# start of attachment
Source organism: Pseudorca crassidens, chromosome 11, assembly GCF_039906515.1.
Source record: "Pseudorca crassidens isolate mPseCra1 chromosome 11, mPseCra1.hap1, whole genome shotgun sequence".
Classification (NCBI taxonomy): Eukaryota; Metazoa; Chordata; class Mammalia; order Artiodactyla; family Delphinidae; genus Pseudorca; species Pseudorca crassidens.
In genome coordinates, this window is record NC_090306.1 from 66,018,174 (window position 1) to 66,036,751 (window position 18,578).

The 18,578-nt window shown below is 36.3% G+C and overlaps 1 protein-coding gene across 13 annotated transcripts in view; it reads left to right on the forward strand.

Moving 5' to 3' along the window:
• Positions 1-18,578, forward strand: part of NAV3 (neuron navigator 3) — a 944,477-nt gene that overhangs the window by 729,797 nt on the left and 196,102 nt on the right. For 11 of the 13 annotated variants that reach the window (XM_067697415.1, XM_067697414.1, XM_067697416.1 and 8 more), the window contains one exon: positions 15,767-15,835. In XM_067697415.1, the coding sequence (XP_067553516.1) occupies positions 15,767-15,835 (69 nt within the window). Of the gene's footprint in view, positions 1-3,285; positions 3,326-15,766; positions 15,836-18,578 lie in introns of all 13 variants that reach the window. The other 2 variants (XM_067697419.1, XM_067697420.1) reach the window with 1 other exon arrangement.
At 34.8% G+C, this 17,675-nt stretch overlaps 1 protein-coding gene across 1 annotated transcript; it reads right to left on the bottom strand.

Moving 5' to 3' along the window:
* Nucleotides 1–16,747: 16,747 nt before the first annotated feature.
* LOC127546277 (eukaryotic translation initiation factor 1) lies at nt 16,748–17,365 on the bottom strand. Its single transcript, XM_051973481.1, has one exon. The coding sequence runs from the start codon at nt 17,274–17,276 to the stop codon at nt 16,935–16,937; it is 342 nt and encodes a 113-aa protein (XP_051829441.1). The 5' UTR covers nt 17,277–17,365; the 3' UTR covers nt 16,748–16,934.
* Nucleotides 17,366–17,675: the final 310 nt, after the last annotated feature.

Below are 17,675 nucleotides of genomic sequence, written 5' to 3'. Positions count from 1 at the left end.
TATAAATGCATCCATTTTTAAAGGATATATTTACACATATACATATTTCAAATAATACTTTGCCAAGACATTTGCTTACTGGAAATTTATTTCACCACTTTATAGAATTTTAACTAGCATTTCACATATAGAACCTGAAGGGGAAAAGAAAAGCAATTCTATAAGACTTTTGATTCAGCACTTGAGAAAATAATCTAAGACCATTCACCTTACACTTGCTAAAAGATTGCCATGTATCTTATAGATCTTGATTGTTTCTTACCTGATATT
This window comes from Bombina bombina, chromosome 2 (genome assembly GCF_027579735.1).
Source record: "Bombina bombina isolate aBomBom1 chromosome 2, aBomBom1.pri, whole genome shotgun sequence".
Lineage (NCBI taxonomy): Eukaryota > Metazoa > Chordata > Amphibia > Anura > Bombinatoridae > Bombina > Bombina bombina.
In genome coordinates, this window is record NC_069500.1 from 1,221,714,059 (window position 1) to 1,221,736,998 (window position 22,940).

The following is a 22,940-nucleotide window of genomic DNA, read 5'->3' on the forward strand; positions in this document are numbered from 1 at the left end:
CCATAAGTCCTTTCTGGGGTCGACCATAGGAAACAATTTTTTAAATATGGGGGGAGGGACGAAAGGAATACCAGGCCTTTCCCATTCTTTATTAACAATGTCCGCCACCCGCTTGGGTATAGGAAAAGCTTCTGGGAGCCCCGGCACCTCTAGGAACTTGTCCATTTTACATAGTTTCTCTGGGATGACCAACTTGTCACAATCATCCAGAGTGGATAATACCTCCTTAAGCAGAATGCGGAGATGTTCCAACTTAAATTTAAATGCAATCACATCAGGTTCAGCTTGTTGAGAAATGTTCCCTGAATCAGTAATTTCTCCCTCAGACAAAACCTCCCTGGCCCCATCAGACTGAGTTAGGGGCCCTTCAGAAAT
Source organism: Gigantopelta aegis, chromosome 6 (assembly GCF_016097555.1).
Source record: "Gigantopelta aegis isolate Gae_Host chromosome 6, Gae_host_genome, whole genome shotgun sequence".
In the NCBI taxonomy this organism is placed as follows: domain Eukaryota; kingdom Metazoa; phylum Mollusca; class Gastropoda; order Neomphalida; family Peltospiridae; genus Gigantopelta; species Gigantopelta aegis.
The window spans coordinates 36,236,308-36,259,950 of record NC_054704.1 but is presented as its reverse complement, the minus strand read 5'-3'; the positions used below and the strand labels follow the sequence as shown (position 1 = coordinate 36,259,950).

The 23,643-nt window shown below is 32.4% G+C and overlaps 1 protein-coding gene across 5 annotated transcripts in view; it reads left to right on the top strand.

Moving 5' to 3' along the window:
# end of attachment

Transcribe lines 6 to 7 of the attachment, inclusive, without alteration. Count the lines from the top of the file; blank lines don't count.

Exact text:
Moving 5' to 3' along the window:
• Positions 1-18,578, forward strand: part of NAV3 (neuron navigator 3) — a 944,477-nt gene that overhangs the window by 729,797 nt on the left and 196,102 nt on the right. For 11 of the 13 annotated variants that reach the window (XM_067697415.1, XM_067697414.1, XM_067697416.1 and 8 more), the window contains one exon: positions 15,767-15,835. In XM_067697415.1, the coding sequence (XP_067553516.1) occupies positions 15,767-15,835 (69 nt within the window). Of the gene's footprint in view, positions 1-3,285; positions 3,326-15,766; positions 15,836-18,578 lie in introns of all 13 variants that reach the window. The other 2 variants (XM_067697419.1, XM_067697420.1) reach the window with 1 other exon arrangement.